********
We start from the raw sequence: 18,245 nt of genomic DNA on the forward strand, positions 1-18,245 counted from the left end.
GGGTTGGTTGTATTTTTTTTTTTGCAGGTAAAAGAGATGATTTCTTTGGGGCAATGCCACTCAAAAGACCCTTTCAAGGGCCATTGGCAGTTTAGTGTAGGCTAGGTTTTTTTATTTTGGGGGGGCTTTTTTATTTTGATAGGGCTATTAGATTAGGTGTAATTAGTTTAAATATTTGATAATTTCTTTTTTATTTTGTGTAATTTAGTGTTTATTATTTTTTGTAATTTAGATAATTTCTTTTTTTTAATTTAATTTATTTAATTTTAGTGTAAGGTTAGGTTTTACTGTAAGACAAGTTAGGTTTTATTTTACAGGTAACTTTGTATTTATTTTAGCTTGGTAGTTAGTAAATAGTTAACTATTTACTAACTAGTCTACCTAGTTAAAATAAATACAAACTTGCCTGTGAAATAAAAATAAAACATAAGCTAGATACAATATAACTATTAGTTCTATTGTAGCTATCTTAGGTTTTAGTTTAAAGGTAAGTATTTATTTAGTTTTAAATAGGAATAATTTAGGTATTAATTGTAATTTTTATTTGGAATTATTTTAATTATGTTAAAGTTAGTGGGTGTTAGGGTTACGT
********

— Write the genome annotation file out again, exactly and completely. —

We start from the raw sequence: 18,245 nt of genomic DNA on the forward strand, positions 1-18,245 counted from the left end.
GGGTTGGTTGTATTTTTTTTTTTGCAGGTAAAAGAGATGATTTCTTTGGGGCAATGCCACTCAAAAGACCCTTTCAAGGGCCATTGGCAGTTTAGTGTAGGCTAGGTTTTTTTATTTTGGGGGGGCTTTTTTATTTTGATAGGGCTATTAGATTAGGTGTAATTAGTTTAAATATTTGATAATTTCTTTTTTATTTTGTGTAATTTAGTGTTTATTATTTTTTGTAATTTAGATAATTTCTTTTTTTTAATTTAATTTATTTAATTTTAGTGTAAGGTTAGGTTTTACTGTAAGACAAGTTAGGTTTTATTTTACAGGTAACTTTGTATTTATTTTAGCTTGGTAGTTAGTAAATAGTTAACTATTTACTAACTAGTCTACCTAGTTAAAATAAATACAAACTTGCCTGTGAAATAAAAATAAAACATAAGCTAGATACAATATAACTATTAGTTCTATTGTAGCTATCTTAGGTTTTAGTTTAAAGGTAAGTATTTATTTAGTTTTAAATAGGAATAATTTAGGTATTAATTGTAATTTTTATTTGGAATTATTTTAATTATGTTAAAGTTAGTGGGTGTTAGGGTTACGT